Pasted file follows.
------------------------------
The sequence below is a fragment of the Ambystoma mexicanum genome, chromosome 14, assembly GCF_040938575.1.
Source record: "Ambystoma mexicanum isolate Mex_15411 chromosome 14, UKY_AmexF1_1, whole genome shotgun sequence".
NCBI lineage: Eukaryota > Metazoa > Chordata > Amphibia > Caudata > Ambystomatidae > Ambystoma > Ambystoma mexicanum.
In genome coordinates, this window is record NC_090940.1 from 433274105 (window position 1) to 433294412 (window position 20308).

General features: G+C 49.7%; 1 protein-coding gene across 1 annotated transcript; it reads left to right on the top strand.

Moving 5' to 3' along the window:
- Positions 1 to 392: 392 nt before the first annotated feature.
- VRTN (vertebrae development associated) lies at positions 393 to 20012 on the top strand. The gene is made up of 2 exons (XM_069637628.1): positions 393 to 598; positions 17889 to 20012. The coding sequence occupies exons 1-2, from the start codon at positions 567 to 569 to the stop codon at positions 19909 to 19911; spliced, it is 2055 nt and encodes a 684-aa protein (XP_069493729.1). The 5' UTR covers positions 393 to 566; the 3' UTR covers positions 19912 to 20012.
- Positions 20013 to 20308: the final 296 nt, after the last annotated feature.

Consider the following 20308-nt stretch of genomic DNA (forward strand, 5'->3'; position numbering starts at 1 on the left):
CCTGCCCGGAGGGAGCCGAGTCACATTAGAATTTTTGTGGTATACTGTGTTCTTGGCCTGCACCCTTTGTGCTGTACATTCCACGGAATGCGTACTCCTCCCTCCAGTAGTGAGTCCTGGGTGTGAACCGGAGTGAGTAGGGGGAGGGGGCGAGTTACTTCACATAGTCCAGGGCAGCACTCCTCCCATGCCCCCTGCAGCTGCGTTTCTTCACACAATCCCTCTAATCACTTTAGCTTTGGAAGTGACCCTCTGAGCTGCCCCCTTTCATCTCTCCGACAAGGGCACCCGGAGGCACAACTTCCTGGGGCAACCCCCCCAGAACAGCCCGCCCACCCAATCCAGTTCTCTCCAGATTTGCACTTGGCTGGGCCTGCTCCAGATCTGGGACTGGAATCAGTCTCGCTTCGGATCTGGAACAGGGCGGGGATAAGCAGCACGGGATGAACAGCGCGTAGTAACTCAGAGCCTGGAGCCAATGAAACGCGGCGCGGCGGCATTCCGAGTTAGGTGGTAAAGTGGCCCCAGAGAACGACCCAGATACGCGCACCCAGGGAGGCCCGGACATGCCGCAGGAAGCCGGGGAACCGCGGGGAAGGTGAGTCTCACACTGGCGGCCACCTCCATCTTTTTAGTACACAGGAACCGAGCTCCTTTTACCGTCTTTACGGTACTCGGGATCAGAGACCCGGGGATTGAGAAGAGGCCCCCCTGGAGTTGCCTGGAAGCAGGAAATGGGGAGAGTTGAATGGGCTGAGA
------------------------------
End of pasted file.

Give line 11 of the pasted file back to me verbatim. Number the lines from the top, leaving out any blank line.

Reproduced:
CCTGCCCGGAGGGAGCCGAGTCACATTAGAATTTTTGTGGTATACTGTGTTCTTGGCCTGCACCCTTTGTGCTGTACATTCCACGGAATGCGTACTCCTCCCTCCAGTAGTGAGTCCTGGGTGTGAACCGGAGTGAGTAGGGGGAGGGGGCGAGTTACTTCACATAGTCCAGGGCAGCACTCCTCCCATGCCCCCTGCAGCTGCGTTTCTTCACACAATCCCTCTAATCACTTTAGCTTTGGAAGTGACCCTCTGAGCTGCCCCCTTTCATCTCTCCGACAAGGGCACCCGGAGGCACAACTTCCTGGGGCAACCCCCCCAGAACAGCCCGCCCACCCAATCCAGTTCTCTCCAGATTTGCACTTGGCTGGGCCTGCTCCAGATCTGGGACTGGAATCAGTCTCGCTTCGGATCTGGAACAGGGCGGGGATAAGCAGCACGGGATGAACAGCGCGTAGTAACTCAGAGCCTGGAGCCAATGAAACGCGGCGCGGCGGCATTCCGAGTTAGGTGGTAAAGTGGCCCCAGAGAACGACCCAGATACGCGCACCCAGGGAGGCCCGGACATGCCGCAGGAAGCCGGGGAACCGCGGGGAAGGTGAGTCTCACACTGGCGGCCACCTCCATCTTTTTAGTACACAGGAACCGAGCTCCTTTTACCGTCTTTACGGTACTCGGGATCAGAGACCCGGGGATTGAGAAGAGGCCCCCCTGGAGTTGCCTGGAAGCAGGAAATGGGGAGAGTTGAATGGGCTGAGA